The state's task force on health care financing was back in session on Monday, with members considering potential fixes for price spikes and dwindling options in the state's individual health insurance market.

Among the ideas thrown out during a meeting near the Capitol: A "reinsurance" program that would provide a financial safety net for health insurers that happen to draw subscribers with big health costs.

Another idea is to expand the individual market risk pool, potentially by merging it with the group insurance program for state employees.

The task force won't get to final recommendations any time soon, since two more meetings are scheduled for December.

It's also unclear how any work being done by state officials now might mesh with changes put forward by the administration of president-elect Donald Trump, who has signaled that changes are coming to the federal Affordable Care Act (ACA).

Commerce Commissioner Mike Rothman, who is a member of the task force, called the current situation an emergency and said officials must move in the next few months to get a fix in place for 2018. The task force is not addressing premium spikes for 2017, which have prompted DFL Gov. Mark Dayton to propose a rebate program for some subscribers.

"The charge for this body is to look at 2018 and beyond," said Emily Piper, co-chair of the task force and the state's Human Services Commissioner.

The ACA has driven fundamental changes in the individual market, which is where self-employed people and those who don't get coverage from their employer buy health insurance. It serves about 5 percent of state residents, or about 250,000 people.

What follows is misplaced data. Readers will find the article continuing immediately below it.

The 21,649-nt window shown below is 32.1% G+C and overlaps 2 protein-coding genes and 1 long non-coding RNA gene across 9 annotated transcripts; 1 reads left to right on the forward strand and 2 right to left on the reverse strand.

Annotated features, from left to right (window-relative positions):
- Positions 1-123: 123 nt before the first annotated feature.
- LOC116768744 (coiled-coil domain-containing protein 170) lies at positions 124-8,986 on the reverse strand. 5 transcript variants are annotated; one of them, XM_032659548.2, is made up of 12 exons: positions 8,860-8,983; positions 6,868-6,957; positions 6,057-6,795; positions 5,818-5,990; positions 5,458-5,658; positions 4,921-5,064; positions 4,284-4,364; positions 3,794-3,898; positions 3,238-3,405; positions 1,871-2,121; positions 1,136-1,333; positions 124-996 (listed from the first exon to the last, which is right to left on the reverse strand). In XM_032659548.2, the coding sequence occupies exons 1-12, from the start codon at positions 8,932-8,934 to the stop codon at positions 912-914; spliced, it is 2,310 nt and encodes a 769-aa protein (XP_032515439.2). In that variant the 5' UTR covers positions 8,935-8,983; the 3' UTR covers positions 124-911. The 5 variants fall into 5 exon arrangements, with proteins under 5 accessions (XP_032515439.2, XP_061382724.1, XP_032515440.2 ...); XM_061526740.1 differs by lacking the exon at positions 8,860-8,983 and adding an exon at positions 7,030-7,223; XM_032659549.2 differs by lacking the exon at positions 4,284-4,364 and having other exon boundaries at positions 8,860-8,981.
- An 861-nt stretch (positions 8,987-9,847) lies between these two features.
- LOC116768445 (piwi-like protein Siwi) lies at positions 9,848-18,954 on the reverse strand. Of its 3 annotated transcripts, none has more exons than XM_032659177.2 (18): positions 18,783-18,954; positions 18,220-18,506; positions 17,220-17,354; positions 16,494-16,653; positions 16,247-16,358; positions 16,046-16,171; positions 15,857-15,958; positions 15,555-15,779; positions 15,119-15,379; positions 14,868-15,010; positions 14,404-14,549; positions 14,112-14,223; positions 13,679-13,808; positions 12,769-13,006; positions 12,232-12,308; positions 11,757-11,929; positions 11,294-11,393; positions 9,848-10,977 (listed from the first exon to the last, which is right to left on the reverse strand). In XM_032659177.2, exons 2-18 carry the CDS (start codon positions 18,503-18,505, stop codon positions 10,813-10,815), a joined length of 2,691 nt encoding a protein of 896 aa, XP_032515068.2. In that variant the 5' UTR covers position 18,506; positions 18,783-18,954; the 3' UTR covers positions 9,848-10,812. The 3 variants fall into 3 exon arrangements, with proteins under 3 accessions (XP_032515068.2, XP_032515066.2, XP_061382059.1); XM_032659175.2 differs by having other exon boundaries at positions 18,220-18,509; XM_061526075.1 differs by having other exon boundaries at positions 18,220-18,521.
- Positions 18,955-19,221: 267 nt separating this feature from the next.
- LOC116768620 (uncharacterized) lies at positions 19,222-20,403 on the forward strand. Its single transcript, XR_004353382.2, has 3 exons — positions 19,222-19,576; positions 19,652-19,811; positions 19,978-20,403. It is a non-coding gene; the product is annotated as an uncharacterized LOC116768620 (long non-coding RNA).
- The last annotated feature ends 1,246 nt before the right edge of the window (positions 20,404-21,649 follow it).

In Minnesota, the individual market nearly collapsed this summer as health insurers recoiled from the red ink and threatened to stop selling coverage for 2017, according to state officials. As a result, Commerce approved rate increases that average 50 percent or more, plus caps on health plan enrollment. In addition, consumers are confronting tighter limits on their choice of doctors and hospitals.

Before task force members started tossing around ideas on Monday, state officials provided data showing the scope of problems in the individual market.

About 2 percent of enrollees in the individual market during 2015 accounted for roughly 50 percent of the claims costs, according to the Minnesota Department of Commerce. That works out to about 6,000 people would could be called "higher cost" enrollees.

Each of these subscribers generated at least $48,000 in annual claims that year. On average, they had about $100,000 per person in claims, generating about $600 million in claims in the aggregate.

Minnesota health insurers lost money overall during 2015 in the individual market, but a chunk of the losses were absorbed by a federal reinsurance program that was part of the ACA. The program is going away for 2017, which is one reason why insurers are hiking individual market premiums in Minnesota and across the country.

In 2014, the ACA started prohibiting insurers from denying coverage to individuals due to pre-exising health conditions. As a result, Minnesota closed its high-risk pool, which previously provided coverage to these individuals at above-market rates.

Many subscribers moved from the high-risk pool to the individual market, and apparently drove a change in the health profile, according to data presented Monday by the Minnesota Department of Health.

In 2013, about 12,000 people in the individual market listed their health status as poor or fair, according to health department survey results. In 2015, the number grew to about 28,000 people.

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